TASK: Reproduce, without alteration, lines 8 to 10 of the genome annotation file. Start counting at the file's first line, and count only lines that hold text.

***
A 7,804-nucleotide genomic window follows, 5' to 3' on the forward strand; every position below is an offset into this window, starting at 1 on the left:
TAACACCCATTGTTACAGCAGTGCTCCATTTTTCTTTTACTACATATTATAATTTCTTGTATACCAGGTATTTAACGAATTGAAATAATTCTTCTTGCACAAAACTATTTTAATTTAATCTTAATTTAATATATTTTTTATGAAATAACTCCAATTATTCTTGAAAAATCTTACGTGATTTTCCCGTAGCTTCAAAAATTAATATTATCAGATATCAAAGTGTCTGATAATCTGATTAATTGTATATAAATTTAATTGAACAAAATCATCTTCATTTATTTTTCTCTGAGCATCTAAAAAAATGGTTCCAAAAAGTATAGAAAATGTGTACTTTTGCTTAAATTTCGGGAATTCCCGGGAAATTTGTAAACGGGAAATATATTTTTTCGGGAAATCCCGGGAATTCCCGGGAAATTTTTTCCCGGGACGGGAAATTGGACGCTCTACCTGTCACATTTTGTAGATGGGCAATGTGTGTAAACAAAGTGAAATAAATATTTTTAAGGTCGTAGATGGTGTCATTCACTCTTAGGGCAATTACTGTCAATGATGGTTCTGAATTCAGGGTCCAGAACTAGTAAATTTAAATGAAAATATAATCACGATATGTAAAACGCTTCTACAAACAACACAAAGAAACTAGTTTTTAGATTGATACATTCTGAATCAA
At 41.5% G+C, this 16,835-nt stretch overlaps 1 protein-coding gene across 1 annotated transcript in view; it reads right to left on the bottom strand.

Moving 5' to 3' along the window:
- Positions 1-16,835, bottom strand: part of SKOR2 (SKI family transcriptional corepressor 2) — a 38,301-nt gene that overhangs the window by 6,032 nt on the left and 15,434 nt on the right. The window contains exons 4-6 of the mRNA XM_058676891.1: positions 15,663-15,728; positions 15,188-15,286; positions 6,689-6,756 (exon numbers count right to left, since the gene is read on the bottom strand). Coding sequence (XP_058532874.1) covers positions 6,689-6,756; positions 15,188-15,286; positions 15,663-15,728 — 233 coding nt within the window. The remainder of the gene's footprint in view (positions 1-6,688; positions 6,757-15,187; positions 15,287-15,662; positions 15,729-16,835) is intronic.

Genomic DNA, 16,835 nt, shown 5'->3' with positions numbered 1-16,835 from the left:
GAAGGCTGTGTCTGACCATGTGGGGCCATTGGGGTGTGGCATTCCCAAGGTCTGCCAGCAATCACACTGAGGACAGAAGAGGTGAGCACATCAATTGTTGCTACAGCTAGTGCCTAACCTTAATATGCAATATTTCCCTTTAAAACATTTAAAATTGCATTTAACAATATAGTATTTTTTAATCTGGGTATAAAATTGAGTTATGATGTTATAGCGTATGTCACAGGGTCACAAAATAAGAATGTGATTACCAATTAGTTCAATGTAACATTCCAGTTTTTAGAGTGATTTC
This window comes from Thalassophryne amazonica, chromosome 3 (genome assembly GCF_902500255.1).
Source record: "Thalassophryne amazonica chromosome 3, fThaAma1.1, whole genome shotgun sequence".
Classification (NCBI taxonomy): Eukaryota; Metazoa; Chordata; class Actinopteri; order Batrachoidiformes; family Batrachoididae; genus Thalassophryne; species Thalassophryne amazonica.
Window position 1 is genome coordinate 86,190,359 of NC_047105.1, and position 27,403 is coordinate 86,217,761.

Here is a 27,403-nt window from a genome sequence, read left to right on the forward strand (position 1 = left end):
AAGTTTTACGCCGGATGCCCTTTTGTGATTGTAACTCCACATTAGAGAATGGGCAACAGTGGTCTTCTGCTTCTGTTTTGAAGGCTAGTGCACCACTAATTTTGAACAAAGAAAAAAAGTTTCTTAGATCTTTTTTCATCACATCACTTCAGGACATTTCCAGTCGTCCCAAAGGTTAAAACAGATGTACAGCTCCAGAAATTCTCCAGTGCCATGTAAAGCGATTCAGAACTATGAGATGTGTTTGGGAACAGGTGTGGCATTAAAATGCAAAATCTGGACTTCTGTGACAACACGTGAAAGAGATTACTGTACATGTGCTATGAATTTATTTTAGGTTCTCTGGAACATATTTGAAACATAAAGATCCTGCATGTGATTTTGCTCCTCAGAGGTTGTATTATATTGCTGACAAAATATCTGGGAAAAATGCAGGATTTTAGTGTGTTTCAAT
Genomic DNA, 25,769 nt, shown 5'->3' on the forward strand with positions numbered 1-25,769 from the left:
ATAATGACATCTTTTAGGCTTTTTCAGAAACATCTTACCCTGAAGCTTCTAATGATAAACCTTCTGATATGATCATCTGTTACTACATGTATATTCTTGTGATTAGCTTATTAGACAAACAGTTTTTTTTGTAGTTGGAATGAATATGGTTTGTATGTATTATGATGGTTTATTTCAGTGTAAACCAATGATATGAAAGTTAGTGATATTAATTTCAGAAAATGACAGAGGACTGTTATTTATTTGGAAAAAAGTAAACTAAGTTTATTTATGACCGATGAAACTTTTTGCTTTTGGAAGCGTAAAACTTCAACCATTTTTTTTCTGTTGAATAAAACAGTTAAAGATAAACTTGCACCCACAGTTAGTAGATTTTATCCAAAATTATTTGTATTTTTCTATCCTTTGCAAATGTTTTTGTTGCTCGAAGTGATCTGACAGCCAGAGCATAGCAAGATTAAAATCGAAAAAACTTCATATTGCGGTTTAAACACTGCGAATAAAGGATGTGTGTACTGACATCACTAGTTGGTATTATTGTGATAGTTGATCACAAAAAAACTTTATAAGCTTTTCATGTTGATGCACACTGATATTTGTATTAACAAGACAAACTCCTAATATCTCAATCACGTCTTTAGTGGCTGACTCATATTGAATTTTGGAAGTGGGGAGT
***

This window comes from Thalassophryne amazonica, chromosome 3 (genome assembly GCF_902500255.1).
Source record: "Thalassophryne amazonica chromosome 3, fThaAma1.1, whole genome shotgun sequence".
Classification (NCBI taxonomy): Eukaryota; Metazoa; Chordata; class Actinopteri; order Batrachoidiformes; family Batrachoididae; genus Thalassophryne; species Thalassophryne amazonica.